Scripture/Sermon of the Day     January 10, 2021

Acts 19:1-7      Common English Bible

While Apollos was in Corinth, Paul took a route through the interior and came to Ephesus, where he found some disciples. 2 He asked them, “Did you receive the Holy Spirit when you came to believe?”
They replied, “We’ve not even heard that there is a Holy Spirit.”
3 Then he said, “What baptism did you receive, then?”
They answered, “John’s baptism.”
4 Paul explained, “John baptized with a baptism by which people showed they were changing their hearts and lives. It was a baptism that told people about the one who was coming after him. This is the one in whom they were to believe. This one is Jesus.” 5 After they listened to Paul, they were baptized in the name of the Lord Jesus. 6 When Paul placed his hands on them, the Holy Spirit came on them, and they began speaking in other languages and prophesying. 7 Altogether, there were about twelve people.

Mark 1:4-11     Common English Bible

4 John the Baptist was in the wilderness calling for people to be baptized to show that they were changing their hearts and lives and wanted God to forgive their sins. 5 Everyone in Judea and all the people of Jerusalem went out to the Jordan River and were being baptized by John as they confessed their sins. 6 John wore clothes made of camel’s hair, with a leather belt around his waist. He ate locusts and wild honey. 7 He announced, “One stronger than I am is coming after me. I’m not even worthy to bend over and loosen the strap of his sandals. 8 I baptize you with water, but he will baptize you with the Holy Spirit.”
9 About that time, Jesus came from Nazareth of Galilee, and John baptized him in the Jordan River. 10 While he was coming up out of the water, Jesus saw heaven splitting open and the Spirit, like a dove, coming down on him. 11 And there was a voice from heaven: “You are my Son, whom I dearly love; in you I find happiness.”

Reflection/Sermon:

I.      One of the headlines I saw yesterday in the news was:   “Extremists intensify calls for violence ahead of Inauguration Day.”  And I thought to myself, “There’s nothing to raise the level of interest — like violence.  Violence can make a dull rally something that people want to watch.   Like that video that was repeated of the man bashing in the window at the Capital and then people climbing through.
        From the time the riot started until after dark — I couldn’t stop watching the TV — it was unbelievable.  I kept yelling out to Janet, wherever she was in the house — “But the mayor of Washington D.C. — Muriel Bowser — said the day before she asked for the National Guard — where are they?  I don’t see anyone!  Where are the police?”  I think I was getting angry with Janet because the National Guard wasn’t there.  I kept yelling at her, “Where is the National Guard?!!!” — Like it was her fault they weren’t there.  It all seemed unbelievable.  I was worried that senators and representatives and the vice president were going to be hurt or killed. I’m surprised there wasn’t gunfire? — because I think a lot of people had guns.  We are lucky it wasn’t worse than it was.  But my concern right now is that this insurrection isn’t over.  Two dates that have come up on social media with more predictions of violence are January 17 and 20th, the 20th being the date of the inauguration.  What’s January 17th?  I’m nervous about the inauguration.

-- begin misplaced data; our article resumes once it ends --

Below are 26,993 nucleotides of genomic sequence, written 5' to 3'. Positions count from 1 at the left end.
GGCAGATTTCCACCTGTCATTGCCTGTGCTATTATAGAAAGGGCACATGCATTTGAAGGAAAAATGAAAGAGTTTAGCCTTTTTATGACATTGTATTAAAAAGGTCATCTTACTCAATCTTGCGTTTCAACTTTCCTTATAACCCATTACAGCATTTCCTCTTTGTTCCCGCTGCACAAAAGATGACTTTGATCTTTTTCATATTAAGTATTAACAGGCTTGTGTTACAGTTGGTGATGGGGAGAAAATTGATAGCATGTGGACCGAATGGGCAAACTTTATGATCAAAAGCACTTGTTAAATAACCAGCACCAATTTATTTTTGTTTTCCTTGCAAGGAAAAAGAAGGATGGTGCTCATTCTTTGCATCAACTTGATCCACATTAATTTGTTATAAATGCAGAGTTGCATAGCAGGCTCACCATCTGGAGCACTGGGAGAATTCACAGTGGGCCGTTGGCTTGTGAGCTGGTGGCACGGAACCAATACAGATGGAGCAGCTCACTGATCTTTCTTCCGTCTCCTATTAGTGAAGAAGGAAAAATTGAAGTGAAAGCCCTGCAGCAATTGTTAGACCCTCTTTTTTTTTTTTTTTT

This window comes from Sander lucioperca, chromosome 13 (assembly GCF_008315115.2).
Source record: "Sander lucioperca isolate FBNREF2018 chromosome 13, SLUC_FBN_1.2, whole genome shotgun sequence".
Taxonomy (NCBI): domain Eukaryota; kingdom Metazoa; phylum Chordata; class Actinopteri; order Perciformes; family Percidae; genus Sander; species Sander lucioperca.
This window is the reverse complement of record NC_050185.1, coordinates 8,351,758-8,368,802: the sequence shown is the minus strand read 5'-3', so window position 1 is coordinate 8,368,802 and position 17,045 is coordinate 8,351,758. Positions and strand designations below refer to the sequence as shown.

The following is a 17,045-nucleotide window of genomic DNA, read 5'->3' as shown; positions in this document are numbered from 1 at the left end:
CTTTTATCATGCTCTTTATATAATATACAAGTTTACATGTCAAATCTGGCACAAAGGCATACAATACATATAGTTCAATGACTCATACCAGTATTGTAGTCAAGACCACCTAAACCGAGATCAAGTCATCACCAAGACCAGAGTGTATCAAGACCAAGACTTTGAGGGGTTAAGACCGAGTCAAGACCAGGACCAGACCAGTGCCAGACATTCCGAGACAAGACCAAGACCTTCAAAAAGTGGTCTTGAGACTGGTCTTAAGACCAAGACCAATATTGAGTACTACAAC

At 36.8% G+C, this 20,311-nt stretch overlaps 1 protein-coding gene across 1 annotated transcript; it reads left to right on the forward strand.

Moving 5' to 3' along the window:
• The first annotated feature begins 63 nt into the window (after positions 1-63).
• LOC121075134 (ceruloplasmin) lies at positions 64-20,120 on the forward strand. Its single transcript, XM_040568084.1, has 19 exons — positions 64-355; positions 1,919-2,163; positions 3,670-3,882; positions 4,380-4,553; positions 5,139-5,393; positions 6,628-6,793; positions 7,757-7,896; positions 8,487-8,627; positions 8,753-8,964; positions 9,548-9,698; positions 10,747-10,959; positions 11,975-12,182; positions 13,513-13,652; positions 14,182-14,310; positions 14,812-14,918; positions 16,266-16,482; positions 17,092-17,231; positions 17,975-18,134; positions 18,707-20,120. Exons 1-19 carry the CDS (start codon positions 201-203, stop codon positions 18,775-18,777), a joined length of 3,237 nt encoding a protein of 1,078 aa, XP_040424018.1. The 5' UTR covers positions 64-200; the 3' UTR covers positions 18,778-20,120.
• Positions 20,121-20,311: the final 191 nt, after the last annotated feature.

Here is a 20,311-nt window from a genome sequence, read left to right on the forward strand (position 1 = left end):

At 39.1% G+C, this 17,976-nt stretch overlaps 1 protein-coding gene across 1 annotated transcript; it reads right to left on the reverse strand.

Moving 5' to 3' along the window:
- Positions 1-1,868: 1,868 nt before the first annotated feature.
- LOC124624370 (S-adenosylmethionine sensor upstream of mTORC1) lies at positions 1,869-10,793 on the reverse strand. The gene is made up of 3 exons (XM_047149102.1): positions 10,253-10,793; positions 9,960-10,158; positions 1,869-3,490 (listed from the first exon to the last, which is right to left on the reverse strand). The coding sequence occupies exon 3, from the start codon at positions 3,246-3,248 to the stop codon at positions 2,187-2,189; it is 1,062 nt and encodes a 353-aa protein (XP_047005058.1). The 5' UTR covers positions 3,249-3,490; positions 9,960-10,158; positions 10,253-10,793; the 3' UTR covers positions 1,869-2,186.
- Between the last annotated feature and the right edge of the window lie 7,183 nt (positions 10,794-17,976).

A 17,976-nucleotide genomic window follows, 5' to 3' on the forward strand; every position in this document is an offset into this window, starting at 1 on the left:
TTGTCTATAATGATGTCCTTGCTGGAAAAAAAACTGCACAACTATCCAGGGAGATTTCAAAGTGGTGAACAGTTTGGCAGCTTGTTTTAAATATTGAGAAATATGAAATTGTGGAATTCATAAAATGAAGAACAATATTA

II.     Now compared to this civil war happening in our country  — how can the quiet, boring baptism of Jesus compete with that?  Our reading today is the baptism of Jesus — and I can’t see you, but I can feel it — I can feel some of you yawning out there.  Because after all this news of insurrection, riots, violence, impeachment, 25th amendment — how can a man from Nazareth who walks into the Jordan River and another man pours water over him — how can that compete?  We’ve become so addicted to the sensational and extreme that it’s hard to focus on something quiet and serene, even if it is Jesus being baptized.  Because there are no weapons in that scene.  No flags waving.  No one yelling “Save the Steal” or “Give Me My Country Back.”  No one yelling anything.  Except this heavily bearded man wearing animal skins saying, “You must change your hearts and lives.”  Otherwise it’s just another hot, sunny day in the wilderness.  Even the Jordan River is quiet — it’s a small river, like a stream in places. 
         “Repent,” says John. “Change your hearts and lives.”  Who wants to do that work?  It’s much easier to storm the Capital than to try to take down the barriers to God around our own souls.  It’s easy to storm the Capital and break windows and yell things like “Make America Great Again!”  But who wants to sit down quietly, and pray so no one else can hear, “Dear God, may you be great in me.”
        But that’s what baptism is — it’s a quiet insurrection.

III.    Today we celebrate the quiet insurrection where Jesus, at our invitation, breaks down the barriers around our hearts that separate us from God.  It is a peaceful riot that changes us, by the power of the Holy Spirit, so we are free to share the love of Jesus Christ wherever God sends us.